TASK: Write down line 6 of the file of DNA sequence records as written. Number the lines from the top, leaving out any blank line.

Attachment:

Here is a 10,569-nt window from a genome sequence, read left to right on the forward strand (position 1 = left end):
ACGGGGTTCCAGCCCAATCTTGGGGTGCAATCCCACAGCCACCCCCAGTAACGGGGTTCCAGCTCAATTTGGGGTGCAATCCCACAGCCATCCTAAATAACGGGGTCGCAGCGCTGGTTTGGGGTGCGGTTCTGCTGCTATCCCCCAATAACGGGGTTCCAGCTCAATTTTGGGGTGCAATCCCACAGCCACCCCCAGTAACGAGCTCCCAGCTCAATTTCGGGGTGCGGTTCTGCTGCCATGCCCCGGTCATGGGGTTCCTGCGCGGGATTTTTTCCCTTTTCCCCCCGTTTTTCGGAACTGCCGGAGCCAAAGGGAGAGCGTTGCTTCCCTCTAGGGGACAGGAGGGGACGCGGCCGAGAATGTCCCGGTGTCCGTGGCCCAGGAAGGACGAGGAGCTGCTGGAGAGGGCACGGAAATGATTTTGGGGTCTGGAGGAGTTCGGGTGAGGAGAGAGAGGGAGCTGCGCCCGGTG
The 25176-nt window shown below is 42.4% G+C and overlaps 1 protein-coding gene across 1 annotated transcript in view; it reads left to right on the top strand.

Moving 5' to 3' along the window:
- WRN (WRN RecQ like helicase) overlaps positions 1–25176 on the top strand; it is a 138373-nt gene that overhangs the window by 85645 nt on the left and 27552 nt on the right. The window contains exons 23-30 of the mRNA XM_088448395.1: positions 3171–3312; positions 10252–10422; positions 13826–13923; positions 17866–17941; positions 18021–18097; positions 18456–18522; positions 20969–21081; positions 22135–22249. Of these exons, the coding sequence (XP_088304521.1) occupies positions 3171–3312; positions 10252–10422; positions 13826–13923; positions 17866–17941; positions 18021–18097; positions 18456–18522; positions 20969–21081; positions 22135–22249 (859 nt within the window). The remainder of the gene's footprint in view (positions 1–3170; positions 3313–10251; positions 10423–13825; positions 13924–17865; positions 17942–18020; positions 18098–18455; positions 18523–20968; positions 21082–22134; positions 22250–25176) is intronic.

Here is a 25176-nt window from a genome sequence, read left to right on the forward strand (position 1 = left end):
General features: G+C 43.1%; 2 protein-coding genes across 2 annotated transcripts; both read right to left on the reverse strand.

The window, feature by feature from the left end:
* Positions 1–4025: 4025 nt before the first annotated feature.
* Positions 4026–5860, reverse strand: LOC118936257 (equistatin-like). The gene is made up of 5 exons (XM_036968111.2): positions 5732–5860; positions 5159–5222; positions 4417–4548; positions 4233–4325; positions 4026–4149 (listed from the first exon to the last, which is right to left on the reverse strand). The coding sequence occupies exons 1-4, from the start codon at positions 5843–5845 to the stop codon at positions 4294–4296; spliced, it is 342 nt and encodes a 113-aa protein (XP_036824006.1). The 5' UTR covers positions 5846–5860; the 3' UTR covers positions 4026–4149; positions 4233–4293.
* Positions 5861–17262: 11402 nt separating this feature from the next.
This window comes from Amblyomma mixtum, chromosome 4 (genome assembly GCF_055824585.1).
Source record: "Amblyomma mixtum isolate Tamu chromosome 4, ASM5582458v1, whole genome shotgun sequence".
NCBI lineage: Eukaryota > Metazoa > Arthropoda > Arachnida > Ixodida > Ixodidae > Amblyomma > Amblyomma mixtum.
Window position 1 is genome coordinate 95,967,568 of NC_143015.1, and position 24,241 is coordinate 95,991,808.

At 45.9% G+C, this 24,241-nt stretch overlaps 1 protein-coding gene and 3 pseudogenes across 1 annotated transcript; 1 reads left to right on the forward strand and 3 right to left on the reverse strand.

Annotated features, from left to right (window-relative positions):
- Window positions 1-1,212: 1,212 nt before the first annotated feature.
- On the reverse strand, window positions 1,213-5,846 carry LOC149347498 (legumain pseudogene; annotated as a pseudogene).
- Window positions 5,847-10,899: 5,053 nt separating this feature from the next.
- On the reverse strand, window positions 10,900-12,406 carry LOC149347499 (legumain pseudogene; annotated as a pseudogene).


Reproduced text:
Here is a 25176-nt window from a genome sequence, read left to right on the forward strand (position 1 = left end):